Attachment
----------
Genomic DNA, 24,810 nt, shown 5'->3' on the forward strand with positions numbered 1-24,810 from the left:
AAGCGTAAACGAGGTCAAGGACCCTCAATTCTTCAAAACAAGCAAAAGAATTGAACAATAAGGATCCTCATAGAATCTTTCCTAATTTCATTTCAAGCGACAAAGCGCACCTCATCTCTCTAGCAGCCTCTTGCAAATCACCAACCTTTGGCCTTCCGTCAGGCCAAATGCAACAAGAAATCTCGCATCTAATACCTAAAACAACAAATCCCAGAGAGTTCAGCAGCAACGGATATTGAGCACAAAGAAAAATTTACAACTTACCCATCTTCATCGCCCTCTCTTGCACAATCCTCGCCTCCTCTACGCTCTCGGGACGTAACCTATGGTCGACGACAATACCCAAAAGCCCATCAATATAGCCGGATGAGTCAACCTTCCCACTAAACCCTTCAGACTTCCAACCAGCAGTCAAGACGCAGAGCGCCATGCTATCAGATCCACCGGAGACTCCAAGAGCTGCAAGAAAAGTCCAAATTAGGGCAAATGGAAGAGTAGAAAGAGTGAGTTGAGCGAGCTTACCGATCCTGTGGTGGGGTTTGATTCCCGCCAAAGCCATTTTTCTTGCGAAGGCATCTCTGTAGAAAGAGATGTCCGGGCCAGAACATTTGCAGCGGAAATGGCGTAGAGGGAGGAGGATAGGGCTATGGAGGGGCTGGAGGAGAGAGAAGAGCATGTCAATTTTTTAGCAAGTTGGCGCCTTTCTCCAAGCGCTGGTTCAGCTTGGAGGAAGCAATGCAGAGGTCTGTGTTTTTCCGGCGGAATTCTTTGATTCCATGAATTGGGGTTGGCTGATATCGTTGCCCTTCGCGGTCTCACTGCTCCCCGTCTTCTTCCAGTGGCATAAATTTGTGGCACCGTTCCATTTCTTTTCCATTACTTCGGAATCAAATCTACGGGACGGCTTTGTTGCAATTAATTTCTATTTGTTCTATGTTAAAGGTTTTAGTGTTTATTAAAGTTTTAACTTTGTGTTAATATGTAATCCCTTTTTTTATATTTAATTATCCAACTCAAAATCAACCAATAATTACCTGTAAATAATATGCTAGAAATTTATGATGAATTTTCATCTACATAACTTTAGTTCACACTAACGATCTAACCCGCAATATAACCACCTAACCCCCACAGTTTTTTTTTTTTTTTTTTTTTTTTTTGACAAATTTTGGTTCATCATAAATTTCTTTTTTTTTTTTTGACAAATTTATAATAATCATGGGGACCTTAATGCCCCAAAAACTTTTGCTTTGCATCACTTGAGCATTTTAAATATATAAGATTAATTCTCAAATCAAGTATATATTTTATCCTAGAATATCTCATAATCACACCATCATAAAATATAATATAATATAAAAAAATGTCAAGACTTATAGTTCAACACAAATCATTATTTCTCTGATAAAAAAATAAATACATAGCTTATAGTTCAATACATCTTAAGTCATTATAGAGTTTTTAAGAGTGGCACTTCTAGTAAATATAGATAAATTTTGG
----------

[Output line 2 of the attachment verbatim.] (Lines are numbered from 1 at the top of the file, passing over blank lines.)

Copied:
AAGCGTAAACGAGGTCAAGGACCCTCAATTCTTCAAAACAAGCAAAAGAATTGAACAATAAGGATCCTCATAGAATCTTTCCTAATTTCATTTCAAGCGACAAAGCGCACCTCATCTCTCTAGCAGCCTCTTGCAAATCACCAACCTTTGGCCTTCCGTCAGGCCAAATGCAACAAGAAATCTCGCATCTAATACCTAAAACAACAAATCCCAGAGAGTTCAGCAGCAACGGATATTGAGCACAAAGAAAAATTTACAACTTACCCATCTTCATCGCCCTCTCTTGCACAATCCTCGCCTCCTCTACGCTCTCGGGACGTAACCTATGGTCGACGACAATACCCAAAAGCCCATCAATATAGCCGGATGAGTCAACCTTCCCACTAAACCCTTCAGACTTCCAACCAGCAGTCAAGACGCAGAGCGCCATGCTATCAGATCCACCGGAGACTCCAAGAGCTGCAAGAAAAGTCCAAATTAGGGCAAATGGAAGAGTAGAAAGAGTGAGTTGAGCGAGCTTACCGATCCTGTGGTGGGGTTTGATTCCCGCCAAAGCCATTTTTCTTGCGAAGGCATCTCTGTAGAAAGAGATGTCCGGGCCAGAACATTTGCAGCGGAAATGGCGTAGAGGGAGGAGGATAGGGCTATGGAGGGGCTGGAGGAGAGAGAAGAGCATGTCAATTTTTTAGCAAGTTGGCGCCTTTCTCCAAGCGCTGGTTCAGCTTGGAGGAAGCAATGCAGAGGTCTGTGTTTTTCCGGCGGAATTCTTTGATTCCATGAATTGGGGTTGGCTGATATCGTTGCCCTTCGCGGTCTCACTGCTCCCCGTCTTCTTCCAGTGGCATAAATTTGTGGCACCGTTCCATTTCTTTTCCATTACTTCGGAATCAAATCTACGGGACGGCTTTGTTGCAATTAATTTCTATTTGTTCTATGTTAAAGGTTTTAGTGTTTATTAAAGTTTTAACTTTGTGTTAATATGTAATCCCTTTTTTTATATTTAATTATCCAACTCAAAATCAACCAATAATTACCTGTAAATAATATGCTAGAAATTTATGATGAATTTTCATCTACATAACTTTAGTTCACACTAACGATCTAACCCGCAATATAACCACCTAACCCCCACAGTTTTTTTTTTTTTTTTTTTTTTTTTTGACAAATTTTGGTTCATCATAAATTTCTTTTTTTTTTTTTGACAAATTTATAATAATCATGGGGACCTTAATGCCCCAAAAACTTTTGCTTTGCATCACTTGAGCATTTTAAATATATAAGATTAATTCTCAAATCAAGTATATATTTTATCCTAGAATATCTCATAATCACACCATCATAAAATATAATATAATATAAAAAAATGTCAAGACTTATAGTTCAACACAAATCATTATTTCTCTGATAAAAAAATAAATACATAGCTTATAGTTCAATACATCTTAAGTCATTATAGAGTTTTTAAGAGTGGCACTTCTAGTAAATATAGATAAATTTTGG